Some of us are old enough to remember the folkie sixties. It was a time when great strides were taken toward racial equality, a war was ended, and a new light focused on the necessity to take care of our planet – and songs were among the most effective levers we had to move these great social boulders. Why aren’t we writing and singing songs like those now?
At The Parish Center for the Arts.
Photo: © 2015 Dan Tapppan
Looking farther down the road, I am pleased to announce that I will be opening for the great Canadian folksinger, Garnet Rogers at Amazing Things Arts Center in April. I have been a fan of Garnet and his brother Stan for many decades. Following Stan’s untimely death in an airplane accident, Garnet has courageously established himself as a formidable solo artist. Hailed by the Boston Globe as a “charismatic performer and singer, one of the major talents of our time”, his smooth, dark baritone coupled with a bag full of memorable songs, great guitar chops and a quick wit is sure to bring us a memorable show.
This Month’s Music
Where Are the Songs of Love?
Where Are the Songs of Love?
© 2016 Tom Smith (ASCAP)
Lyrics in comments below
I see many parallels between the United States of today and of the 60’s and 70’s of my youth – a war that is difficult to understand and to see how or when it will end, threat of global catastrophe (nuclear armageddon then, and global warming today), and extreme racial discrimination.
Memory is an imperfect thing, so I am sure I have reformed mine to fit my fantasy of what I actually lived through in the 60’s and 70’s. But back then, I did believe I could make a positive difference and joined with large numbers of others who believed the same. For many of us, it was the songs of the day that brought us together and fueled our spirit – the source of our strength, and the foundation of the hope we shared. Songs like Blowing in the Wind, We Shall Overcome, Waist Deep in the Big Muddy, Keep Your Eyes on the Prize, Eve of Destruction, and many more were sung on stages, in Freedom Riders’ buses, on college campuses, in living rooms and on the streets. Who of my age can forget the chill when we first heard “Tin soldiers and Nixon coming. We’re finally on our own.” – the opening lyric to Neal Young’s “Ohio” published just a few days after the massacre at Kent State? That song was the galvanizing agent for me to leave my college classes before the end of the term and throw my effort into ending the Viet Nam War.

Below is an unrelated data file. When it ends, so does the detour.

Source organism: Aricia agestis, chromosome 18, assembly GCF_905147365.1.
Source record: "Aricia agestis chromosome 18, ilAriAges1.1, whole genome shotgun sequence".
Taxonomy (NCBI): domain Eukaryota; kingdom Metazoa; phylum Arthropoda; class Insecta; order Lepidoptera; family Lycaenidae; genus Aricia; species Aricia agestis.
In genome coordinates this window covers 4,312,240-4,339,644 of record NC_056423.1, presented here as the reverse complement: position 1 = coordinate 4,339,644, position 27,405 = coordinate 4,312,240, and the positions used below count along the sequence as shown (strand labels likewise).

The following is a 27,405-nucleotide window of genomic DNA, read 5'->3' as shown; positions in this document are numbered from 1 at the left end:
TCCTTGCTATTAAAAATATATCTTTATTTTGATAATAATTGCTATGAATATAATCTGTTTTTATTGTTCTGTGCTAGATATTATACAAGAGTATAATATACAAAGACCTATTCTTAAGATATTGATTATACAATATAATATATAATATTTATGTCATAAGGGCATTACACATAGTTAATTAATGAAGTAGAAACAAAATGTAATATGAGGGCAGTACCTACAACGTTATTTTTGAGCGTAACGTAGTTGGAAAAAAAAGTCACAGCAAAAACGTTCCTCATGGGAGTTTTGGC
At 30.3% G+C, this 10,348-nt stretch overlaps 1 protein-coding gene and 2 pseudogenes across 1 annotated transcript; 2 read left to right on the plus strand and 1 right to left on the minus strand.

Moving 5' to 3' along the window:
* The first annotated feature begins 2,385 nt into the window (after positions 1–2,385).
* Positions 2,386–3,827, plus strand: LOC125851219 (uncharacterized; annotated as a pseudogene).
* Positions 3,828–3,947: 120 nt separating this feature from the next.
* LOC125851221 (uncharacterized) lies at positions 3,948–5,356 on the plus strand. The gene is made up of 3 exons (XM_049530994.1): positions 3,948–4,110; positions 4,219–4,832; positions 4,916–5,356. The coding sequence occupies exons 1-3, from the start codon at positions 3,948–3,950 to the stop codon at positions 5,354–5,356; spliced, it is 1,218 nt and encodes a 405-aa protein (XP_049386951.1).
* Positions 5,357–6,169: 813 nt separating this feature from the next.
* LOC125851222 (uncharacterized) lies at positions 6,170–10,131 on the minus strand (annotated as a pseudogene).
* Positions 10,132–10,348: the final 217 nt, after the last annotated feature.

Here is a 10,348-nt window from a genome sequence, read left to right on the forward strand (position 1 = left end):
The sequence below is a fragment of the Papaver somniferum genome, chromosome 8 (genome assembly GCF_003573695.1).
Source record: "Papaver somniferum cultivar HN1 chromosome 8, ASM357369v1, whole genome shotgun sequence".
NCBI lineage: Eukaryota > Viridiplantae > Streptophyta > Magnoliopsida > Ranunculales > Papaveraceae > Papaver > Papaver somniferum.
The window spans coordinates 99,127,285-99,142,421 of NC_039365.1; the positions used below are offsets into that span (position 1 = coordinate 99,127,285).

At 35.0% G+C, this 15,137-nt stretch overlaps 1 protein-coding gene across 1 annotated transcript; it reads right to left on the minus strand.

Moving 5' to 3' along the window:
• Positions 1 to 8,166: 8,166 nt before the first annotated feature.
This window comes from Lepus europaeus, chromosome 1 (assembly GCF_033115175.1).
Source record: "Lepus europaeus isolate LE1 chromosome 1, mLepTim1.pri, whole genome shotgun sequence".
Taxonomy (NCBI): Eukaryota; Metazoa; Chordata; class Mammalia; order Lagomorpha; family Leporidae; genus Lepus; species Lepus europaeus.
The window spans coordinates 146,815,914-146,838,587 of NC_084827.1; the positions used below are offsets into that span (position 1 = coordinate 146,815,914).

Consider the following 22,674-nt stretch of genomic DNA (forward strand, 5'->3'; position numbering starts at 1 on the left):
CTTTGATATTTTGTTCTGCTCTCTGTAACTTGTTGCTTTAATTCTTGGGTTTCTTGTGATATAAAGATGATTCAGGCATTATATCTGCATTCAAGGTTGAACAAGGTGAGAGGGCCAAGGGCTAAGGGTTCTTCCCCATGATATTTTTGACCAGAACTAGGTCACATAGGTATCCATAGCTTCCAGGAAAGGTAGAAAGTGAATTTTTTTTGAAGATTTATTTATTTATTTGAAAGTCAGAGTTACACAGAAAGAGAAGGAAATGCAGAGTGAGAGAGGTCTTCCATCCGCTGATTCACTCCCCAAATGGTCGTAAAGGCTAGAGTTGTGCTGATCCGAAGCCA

It is because I see many parallels between then and now that causes me to wonder why songs like that seem to be absent today. Yes there are some exceptions, but the silence is quite striking – hence the question in my song, “Where are the songs of love?”
I wrote this song at the suggestion of my talented songwriting friend, Dietrich Strause. He did not suggest the subject, only the process. To illustrate a strategy to get out of a songwriting rut, he suggested that I write new words to an existing song. He chose “Jersey Girl“, by Tom Waits. It happened to be during the time of the Paris terror attacks and the shootings at San Bernadino. The news of these events inspired my new lyric. Dietrich then suggested I change the melody resulting in an entirely new and original song. I was having difficulty with the second half of the assignment, until my “Third Sunday Songwriters” group encouraged me to boost my effort. The end result is the song I share this month. If you are interested, you can hear the “Jersey Girl” version of my song, which I posted the morning after the Paris attacks.
If any of you can provide examples of new songs or poems that inspire positive change, please share them in a comment at the end of this page. Let’s bring them into the light.
(If so inclined, I invite you to leave a comment by scrolling to the end of this page.)
Wednesday, January 20, 2016 at 8:00 pm, Concord, MA
I will be splitting sets with my friends Mark Hastings and Jon McAuliffe at the Main Streets Market and Cafe. We are looking forward to collaborating on each other’s songs. This should be fun.
Sunday, January 24, 2016 at 6:30 pm, Westford, MA
The Chanticleers feature at the Parish Center for the Arts open mike hosted by John Ferullo. Kate Chadbourne, Oen Kennedy, Pat Kenneally, Robert Phillipps, Linda Abrams and I perform traditional Irish/English/American and original music with guitar, harp, flute, banjo, boudhran, harmonica, and other instruments. Arrive early to sign up for the open mike!
Wednesday, February 10, 2016 at 7:00 pm, Maynard, MA
I join my good friend Pat Kenneally and hosts Dan and Faith Senie and another songwriter in-the-round at the Serendipity Cafe. We will write a song on a prompt provided by the audience from the previous month.
Sunday, February 21, 2016 at 2:00 pm, Cambridge, MA
Hosting a gathering of musicians and poets at Club Passim, to amplify the message that Black Lives Matter, joined by Alastair Moock, Greg Greenway, The Kuumba Singers, Ruby Rose Fox, Bob Franke, Kate Seeger, Kim Wallach, Charlie King, Oen Kennedy, Carolyn Waters, S-factor, Kiana Harper and On Point. Also streamed live via Concert Window. Spread the word! Click for details.
Saturday, April 2, 2016 at 8:00 pm, Framingham, MA
Opening for internationally known Canadian folksinger, Garnet Rogers at Amazing Things Arts Center.
Click to view details for all upcoming shows.
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